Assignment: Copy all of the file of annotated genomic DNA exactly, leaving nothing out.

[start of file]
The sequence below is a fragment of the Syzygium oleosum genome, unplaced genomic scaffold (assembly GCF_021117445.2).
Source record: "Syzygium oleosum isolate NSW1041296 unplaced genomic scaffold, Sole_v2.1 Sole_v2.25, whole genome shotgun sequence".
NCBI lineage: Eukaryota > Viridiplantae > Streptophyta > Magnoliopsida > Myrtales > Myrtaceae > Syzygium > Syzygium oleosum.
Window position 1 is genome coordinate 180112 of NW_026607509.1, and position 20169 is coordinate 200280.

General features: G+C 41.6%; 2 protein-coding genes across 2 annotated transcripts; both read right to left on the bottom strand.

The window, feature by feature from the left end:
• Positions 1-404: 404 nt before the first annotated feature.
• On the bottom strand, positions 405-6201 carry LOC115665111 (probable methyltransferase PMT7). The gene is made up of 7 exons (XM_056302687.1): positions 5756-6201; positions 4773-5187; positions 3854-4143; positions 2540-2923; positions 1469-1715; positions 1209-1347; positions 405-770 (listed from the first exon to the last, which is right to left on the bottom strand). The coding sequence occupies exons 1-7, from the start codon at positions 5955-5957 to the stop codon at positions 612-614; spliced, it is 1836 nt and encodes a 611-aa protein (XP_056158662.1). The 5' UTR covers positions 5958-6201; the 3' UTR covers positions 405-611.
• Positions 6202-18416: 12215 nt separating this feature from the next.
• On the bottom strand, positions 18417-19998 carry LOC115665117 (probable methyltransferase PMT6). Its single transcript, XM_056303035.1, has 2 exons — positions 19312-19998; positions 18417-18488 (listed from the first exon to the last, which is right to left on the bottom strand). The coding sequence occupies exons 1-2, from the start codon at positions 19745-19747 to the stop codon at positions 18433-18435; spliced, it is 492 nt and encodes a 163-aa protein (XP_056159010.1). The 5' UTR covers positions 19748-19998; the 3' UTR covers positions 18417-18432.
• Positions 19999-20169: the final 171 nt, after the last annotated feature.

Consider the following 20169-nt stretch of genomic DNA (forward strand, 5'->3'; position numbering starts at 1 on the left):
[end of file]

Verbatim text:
The sequence below is a fragment of the Syzygium oleosum genome, unplaced genomic scaffold (assembly GCF_021117445.2).
Source record: "Syzygium oleosum isolate NSW1041296 unplaced genomic scaffold, Sole_v2.1 Sole_v2.25, whole genome shotgun sequence".
NCBI lineage: Eukaryota > Viridiplantae > Streptophyta > Magnoliopsida > Myrtales > Myrtaceae > Syzygium > Syzygium oleosum.
Window position 1 is genome coordinate 180112 of NW_026607509.1, and position 20169 is coordinate 200280.

General features: G+C 41.6%; 2 protein-coding genes across 2 annotated transcripts; both read right to left on the bottom strand.

The window, feature by feature from the left end:
• Positions 1-404: 404 nt before the first annotated feature.
• On the bottom strand, positions 405-6201 carry LOC115665111 (probable methyltransferase PMT7). The gene is made up of 7 exons (XM_056302687.1): positions 5756-6201; positions 4773-5187; positions 3854-4143; positions 2540-2923; positions 1469-1715; positions 1209-1347; positions 405-770 (listed from the first exon to the last, which is right to left on the bottom strand). The coding sequence occupies exons 1-7, from the start codon at positions 5955-5957 to the stop codon at positions 612-614; spliced, it is 1836 nt and encodes a 611-aa protein (XP_056158662.1). The 5' UTR covers positions 5958-6201; the 3' UTR covers positions 405-611.
• Positions 6202-18416: 12215 nt separating this feature from the next.
• On the bottom strand, positions 18417-19998 carry LOC115665117 (probable methyltransferase PMT6). Its single transcript, XM_056303035.1, has 2 exons — positions 19312-19998; positions 18417-18488 (listed from the first exon to the last, which is right to left on the bottom strand). The coding sequence occupies exons 1-2, from the start codon at positions 19745-19747 to the stop codon at positions 18433-18435; spliced, it is 492 nt and encodes a 163-aa protein (XP_056159010.1). The 5' UTR covers positions 19748-19998; the 3' UTR covers positions 18417-18432.
• Positions 19999-20169: the final 171 nt, after the last annotated feature.

Consider the following 20169-nt stretch of genomic DNA (forward strand, 5'->3'; position numbering starts at 1 on the left):